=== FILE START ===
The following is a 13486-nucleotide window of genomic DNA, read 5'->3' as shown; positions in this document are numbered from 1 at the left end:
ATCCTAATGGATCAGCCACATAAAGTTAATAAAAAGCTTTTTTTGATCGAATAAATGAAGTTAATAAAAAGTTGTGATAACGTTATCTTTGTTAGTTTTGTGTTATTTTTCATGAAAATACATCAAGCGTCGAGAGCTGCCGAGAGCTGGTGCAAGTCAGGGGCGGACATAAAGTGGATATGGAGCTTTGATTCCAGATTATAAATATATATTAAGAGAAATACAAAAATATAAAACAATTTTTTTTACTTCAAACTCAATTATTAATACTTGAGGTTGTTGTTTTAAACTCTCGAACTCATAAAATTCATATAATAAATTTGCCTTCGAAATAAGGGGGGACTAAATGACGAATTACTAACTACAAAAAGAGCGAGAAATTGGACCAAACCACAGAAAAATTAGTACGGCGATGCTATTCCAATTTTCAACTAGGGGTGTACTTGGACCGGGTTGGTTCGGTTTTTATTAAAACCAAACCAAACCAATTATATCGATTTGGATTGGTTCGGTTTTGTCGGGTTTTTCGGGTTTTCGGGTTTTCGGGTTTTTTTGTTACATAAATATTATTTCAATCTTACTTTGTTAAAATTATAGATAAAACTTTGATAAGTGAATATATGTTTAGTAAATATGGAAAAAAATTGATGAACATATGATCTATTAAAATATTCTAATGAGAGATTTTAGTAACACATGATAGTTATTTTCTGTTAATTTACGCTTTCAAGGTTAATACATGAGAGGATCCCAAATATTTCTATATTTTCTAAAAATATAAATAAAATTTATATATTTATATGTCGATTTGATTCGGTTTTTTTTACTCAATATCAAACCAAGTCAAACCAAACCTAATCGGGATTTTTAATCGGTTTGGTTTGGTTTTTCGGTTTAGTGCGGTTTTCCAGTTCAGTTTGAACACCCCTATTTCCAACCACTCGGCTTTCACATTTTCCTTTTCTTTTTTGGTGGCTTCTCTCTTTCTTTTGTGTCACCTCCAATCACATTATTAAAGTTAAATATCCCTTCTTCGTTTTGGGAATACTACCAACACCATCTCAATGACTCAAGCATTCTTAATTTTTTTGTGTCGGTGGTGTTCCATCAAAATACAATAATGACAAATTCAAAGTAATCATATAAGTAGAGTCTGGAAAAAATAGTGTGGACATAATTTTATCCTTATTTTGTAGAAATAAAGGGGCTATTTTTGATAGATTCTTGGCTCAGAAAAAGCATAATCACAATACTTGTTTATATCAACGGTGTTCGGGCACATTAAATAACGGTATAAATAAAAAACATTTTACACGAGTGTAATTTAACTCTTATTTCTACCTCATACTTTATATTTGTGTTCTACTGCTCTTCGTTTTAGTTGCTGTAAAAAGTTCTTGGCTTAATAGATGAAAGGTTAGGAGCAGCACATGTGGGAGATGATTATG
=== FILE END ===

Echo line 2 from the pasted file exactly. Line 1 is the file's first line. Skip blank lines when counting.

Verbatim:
ATCCTAATGGATCAGCCACATAAAGTTAATAAAAAGCTTTTTTTGATCGAATAAATGAAGTTAATAAAAAGTTGTGATAACGTTATCTTTGTTAGTTTTGTGTTATTTTTCATGAAAATACATCAAGCGTCGAGAGCTGCCGAGAGCTGGTGCAAGTCAGGGGCGGACATAAAGTGGATATGGAGCTTTGATTCCAGATTATAAATATATATTAAGAGAAATACAAAAATATAAAACAATTTTTTTTACTTCAAACTCAATTATTAATACTTGAGGTTGTTGTTTTAAACTCTCGAACTCATAAAATTCATATAATAAATTTGCCTTCGAAATAAGGGGGGACTAAATGACGAATTACTAACTACAAAAAGAGCGAGAAATTGGACCAAACCACAGAAAAATTAGTACGGCGATGCTATTCCAATTTTCAACTAGGGGTGTACTTGGACCGGGTTGGTTCGGTTTTTATTAAAACCAAACCAAACCAATTATATCGATTTGGATTGGTTCGGTTTTGTCGGGTTTTTCGGGTTTTCGGGTTTTCGGGTTTTTTTGTTACATAAATATTATTTCAATCTTACTTTGTTAAAATTATAGATAAAACTTTGATAAGTGAATATATGTTTAGTAAATATGGAAAAAAATTGATGAACATATGATCTATTAAAATATTCTAATGAGAGATTTTAGTAACACATGATAGTTATTTTCTGTTAATTTACGCTTTCAAGGTTAATACATGAGAGGATCCCAAATATTTCTATATTTTCTAAAAATATAAATAAAATTTATATATTTATATGTCGATTTGATTCGGTTTTTTTTACTCAATATCAAACCAAGTCAAACCAAACCTAATCGGGATTTTTAATCGGTTTGGTTTGGTTTTTCGGTTTAGTGCGGTTTTCCAGTTCAGTTTGAACACCCCTATTTCCAACCACTCGGCTTTCACATTTTCCTTTTCTTTTTTGGTGGCTTCTCTCTTTCTTTTGTGTCACCTCCAATCACATTATTAAAGTTAAATATCCCTTCTTCGTTTTGGGAATACTACCAACACCATCTCAATGACTCAAGCATTCTTAATTTTTTTGTGTCGGTGGTGTTCCATCAAAATACAATAATGACAAATTCAAAGTAATCATATAAGTAGAGTCTGGAAAAAATAGTGTGGACATAATTTTATCCTTATTTTGTAGAAATAAAGGGGCTATTTTTGATAGATTCTTGGCTCAGAAAAAGCATAATCACAATACTTGTTTATATCAACGGTGTTCGGGCACATTAAATAACGGTATAAATAAAAAACATTTTACACGAGTGTAATTTAACTCTTATTTCTACCTCATACTTTATATTTGTGTTCTACTGCTCTTCGTTTTAGTTGCTGTAAAAAGTTCTTGGCTTAATAGATGAAAGGTTAGGAGCAGCACATGTGGGAGATGATTATG